Living near 95th Street and Plainfield/Naperville Road has become a noisy, dusty experience for several Naperville residents.
Those who live on Rolling Meadows Drive at the intersection's northwest corner, told the city council this week that a construction project that began in April is bringing the road closer to their homes and disrupting their lives.
The work adds double left-turn lanes in both directions of Plainfield/Naperville Road and dedicated right-turn lanes at the intersection's northeast and northwest corners. Its total cost is $6.5 million and it is expected to be complete by November.
"At my home, you are decreasing the property value because you are bringing the road closer to me," resident Doreen Swindall said. "I can't go out in my backyard. The exhaust fumes are horrible."
Swindall and six of her neighbors in the Brook Crossing Estates subdivision asked the city to construct a sound wall between their homes and the busy east-west thoroughfare. They said it's unfair that a sound wall is being constructed behind homes on the east side of the intersection, but not behind their properties on the west.
"I am concerned about the safety," resident Diane O'Connor said, "and now that you're bringing the road even closer, that's a bigger concern."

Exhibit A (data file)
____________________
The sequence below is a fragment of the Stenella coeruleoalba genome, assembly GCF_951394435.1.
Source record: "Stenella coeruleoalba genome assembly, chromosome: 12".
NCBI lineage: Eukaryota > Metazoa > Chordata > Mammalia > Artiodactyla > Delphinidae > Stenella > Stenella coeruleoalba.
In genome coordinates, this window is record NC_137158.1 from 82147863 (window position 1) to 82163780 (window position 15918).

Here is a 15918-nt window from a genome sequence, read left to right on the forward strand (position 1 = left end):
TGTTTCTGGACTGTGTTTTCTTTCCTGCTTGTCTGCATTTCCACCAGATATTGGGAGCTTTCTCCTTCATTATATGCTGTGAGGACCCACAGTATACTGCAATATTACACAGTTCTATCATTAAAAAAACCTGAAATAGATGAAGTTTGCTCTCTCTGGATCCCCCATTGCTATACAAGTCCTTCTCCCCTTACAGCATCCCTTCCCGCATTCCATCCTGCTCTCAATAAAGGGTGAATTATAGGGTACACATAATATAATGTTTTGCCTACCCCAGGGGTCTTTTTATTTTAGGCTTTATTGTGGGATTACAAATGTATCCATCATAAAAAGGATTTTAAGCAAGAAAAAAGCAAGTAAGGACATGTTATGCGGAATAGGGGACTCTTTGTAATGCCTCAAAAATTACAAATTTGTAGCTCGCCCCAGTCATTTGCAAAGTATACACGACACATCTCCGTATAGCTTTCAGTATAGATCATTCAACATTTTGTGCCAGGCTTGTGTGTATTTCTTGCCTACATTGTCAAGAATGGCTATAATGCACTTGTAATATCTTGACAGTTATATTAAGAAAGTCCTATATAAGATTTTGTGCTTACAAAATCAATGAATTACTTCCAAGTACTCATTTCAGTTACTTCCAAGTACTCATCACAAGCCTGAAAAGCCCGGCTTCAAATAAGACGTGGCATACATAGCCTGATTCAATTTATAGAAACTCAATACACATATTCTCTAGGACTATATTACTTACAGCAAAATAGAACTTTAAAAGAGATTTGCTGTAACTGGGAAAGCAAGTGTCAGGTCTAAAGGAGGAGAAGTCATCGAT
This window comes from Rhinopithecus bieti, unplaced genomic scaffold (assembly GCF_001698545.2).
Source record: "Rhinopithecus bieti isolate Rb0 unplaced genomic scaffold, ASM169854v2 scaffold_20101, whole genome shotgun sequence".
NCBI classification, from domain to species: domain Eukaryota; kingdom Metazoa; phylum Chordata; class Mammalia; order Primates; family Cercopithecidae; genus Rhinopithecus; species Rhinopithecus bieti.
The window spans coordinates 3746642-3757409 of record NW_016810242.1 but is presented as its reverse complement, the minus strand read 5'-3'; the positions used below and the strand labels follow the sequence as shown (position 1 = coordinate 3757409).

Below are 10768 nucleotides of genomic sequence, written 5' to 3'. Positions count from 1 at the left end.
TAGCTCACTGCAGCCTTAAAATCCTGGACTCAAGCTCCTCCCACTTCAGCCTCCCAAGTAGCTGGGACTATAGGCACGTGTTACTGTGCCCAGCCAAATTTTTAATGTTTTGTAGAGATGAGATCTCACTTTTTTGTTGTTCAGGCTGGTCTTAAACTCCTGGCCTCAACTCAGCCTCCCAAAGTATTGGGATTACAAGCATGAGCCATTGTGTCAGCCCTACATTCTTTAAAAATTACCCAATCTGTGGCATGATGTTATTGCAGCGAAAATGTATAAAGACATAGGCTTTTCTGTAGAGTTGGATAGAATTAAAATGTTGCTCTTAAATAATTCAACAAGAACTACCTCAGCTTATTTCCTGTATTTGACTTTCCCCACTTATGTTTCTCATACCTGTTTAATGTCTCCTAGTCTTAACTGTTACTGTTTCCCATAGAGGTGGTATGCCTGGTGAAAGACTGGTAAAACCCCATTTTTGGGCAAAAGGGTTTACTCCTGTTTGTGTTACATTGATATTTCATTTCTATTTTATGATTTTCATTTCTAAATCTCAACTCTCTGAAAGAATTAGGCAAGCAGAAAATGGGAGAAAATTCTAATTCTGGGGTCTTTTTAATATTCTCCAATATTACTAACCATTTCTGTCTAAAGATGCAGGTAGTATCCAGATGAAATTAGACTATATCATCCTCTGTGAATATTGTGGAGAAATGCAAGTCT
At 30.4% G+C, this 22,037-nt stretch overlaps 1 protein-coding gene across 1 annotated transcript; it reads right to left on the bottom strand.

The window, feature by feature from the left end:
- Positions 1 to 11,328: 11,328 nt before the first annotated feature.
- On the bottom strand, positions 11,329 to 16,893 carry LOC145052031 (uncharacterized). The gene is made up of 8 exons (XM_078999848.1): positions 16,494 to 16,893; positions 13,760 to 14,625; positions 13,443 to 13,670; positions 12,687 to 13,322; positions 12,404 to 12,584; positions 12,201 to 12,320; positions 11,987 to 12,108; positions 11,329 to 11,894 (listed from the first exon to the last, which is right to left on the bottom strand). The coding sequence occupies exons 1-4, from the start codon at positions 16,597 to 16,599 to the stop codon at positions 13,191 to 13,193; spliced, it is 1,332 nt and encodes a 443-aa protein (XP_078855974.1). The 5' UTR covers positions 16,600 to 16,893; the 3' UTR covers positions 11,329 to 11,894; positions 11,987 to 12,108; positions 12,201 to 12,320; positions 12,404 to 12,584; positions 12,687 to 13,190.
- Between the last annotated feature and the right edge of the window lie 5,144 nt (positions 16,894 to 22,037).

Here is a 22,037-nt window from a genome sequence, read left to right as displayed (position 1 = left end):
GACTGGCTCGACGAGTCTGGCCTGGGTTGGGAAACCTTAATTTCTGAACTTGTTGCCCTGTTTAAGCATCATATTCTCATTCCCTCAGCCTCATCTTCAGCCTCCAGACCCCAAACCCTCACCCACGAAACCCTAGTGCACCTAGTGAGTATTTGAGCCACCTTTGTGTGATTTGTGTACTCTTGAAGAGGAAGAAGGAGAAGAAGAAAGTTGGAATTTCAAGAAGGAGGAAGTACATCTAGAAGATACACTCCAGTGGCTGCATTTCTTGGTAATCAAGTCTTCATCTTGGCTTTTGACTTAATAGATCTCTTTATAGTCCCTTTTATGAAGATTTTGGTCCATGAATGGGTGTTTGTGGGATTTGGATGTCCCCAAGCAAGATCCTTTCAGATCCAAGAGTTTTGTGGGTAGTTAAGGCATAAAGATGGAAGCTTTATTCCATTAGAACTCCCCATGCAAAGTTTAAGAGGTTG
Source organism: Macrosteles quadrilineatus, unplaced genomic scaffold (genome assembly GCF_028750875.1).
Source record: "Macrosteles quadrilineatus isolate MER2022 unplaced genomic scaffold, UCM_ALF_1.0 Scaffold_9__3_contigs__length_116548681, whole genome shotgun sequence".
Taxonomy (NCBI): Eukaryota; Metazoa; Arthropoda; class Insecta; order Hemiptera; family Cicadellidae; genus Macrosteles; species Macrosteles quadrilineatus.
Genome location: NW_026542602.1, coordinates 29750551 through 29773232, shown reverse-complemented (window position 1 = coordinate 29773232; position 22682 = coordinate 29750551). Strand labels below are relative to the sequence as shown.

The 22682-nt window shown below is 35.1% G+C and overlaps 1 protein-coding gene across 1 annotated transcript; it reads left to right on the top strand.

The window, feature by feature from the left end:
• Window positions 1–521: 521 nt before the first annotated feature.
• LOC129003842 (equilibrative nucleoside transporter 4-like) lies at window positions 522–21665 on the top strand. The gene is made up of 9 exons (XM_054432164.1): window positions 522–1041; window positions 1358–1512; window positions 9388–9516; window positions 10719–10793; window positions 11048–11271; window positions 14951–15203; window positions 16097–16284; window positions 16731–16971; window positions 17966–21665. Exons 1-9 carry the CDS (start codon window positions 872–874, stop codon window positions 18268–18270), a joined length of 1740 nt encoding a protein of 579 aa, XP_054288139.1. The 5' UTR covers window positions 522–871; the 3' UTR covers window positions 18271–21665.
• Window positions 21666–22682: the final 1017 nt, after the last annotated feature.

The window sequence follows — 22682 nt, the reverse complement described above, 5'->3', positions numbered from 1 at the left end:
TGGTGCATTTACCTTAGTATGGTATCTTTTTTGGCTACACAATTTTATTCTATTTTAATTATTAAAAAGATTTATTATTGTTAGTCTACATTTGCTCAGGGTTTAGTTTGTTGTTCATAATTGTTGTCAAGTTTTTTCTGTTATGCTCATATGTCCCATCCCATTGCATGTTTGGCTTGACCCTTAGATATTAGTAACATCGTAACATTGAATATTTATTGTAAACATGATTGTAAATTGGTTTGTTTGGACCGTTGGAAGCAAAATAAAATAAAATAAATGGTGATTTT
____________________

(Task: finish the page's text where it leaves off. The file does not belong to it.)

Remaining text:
The project involves numerous agencies: spearheaded by the Illinois Department of Transportation, it also is funded by the Federal Highway Administration, Will County Division of Transportation, the city of Naperville and the village of Bolingbrook
The lack of a sound wall comes because of the presence of Brook Crossings Park, said Jeff Ronaldson, Will County engineer and director of transportation. The park sits at the northwest corner of 95th Street and Plainfield/Naperville Road, closer to the intersection than the residents' homes.
"The houses were set far enough away that they didn't meet the parameters for a noise wall," Ronaldson said.
Because the Federal Highway Administration determined that the project will not change the road's proximity to the houses enough to warrant consideration of noise protection, a sound study was not conducted.
But residents complained the project will make the road only about 14 feet away from their houses.
City council members were sympathetic to the residents' concerns, especially Benjamin White and Judith Brodhead, who also live near 95th Street. Brodhead said her house backs up to the road about a block west of the site in question.
"It is clearly much more of an imposition to be near 95th Street, both noise-wise and nuisance-wise," she said.
Bill Novack, Naperville's director of transportation, engineering and development, said the residents can appeal the Highway Administration's decision not to include a sound wall behind their properties. But it would be difficult to prove the need for such a structure without baseline measurements taken before the project began.